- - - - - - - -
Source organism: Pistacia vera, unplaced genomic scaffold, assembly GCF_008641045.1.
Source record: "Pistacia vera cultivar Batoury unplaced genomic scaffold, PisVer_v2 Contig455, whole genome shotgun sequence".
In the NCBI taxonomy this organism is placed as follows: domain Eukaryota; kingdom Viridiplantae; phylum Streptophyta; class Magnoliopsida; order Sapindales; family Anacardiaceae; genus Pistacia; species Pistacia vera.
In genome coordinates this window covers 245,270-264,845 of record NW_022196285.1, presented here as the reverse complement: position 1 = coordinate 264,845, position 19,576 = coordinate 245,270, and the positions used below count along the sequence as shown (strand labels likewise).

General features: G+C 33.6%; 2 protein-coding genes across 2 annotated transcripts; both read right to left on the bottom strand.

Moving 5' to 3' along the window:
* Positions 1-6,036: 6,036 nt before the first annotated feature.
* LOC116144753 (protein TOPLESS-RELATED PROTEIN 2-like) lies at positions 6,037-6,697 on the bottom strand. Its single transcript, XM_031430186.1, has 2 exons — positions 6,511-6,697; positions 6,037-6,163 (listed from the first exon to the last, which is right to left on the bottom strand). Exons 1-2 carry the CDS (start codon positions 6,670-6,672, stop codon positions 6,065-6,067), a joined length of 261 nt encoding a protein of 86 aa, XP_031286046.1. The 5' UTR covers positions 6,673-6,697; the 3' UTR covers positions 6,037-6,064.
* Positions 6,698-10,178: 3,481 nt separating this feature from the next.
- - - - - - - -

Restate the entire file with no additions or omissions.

Source organism: Pistacia vera, unplaced genomic scaffold, assembly GCF_008641045.1.
Source record: "Pistacia vera cultivar Batoury unplaced genomic scaffold, PisVer_v2 Contig455, whole genome shotgun sequence".
In the NCBI taxonomy this organism is placed as follows: domain Eukaryota; kingdom Viridiplantae; phylum Streptophyta; class Magnoliopsida; order Sapindales; family Anacardiaceae; genus Pistacia; species Pistacia vera.
In genome coordinates this window covers 245,270-264,845 of record NW_022196285.1, presented here as the reverse complement: position 1 = coordinate 264,845, position 19,576 = coordinate 245,270, and the positions used below count along the sequence as shown (strand labels likewise).

General features: G+C 33.6%; 2 protein-coding genes across 2 annotated transcripts; both read right to left on the bottom strand.

Moving 5' to 3' along the window:
* Positions 1-6,036: 6,036 nt before the first annotated feature.
* LOC116144753 (protein TOPLESS-RELATED PROTEIN 2-like) lies at positions 6,037-6,697 on the bottom strand. Its single transcript, XM_031430186.1, has 2 exons — positions 6,511-6,697; positions 6,037-6,163 (listed from the first exon to the last, which is right to left on the bottom strand). Exons 1-2 carry the CDS (start codon positions 6,670-6,672, stop codon positions 6,065-6,067), a joined length of 261 nt encoding a protein of 86 aa, XP_031286046.1. The 5' UTR covers positions 6,673-6,697; the 3' UTR covers positions 6,037-6,064.
* Positions 6,698-10,178: 3,481 nt separating this feature from the next.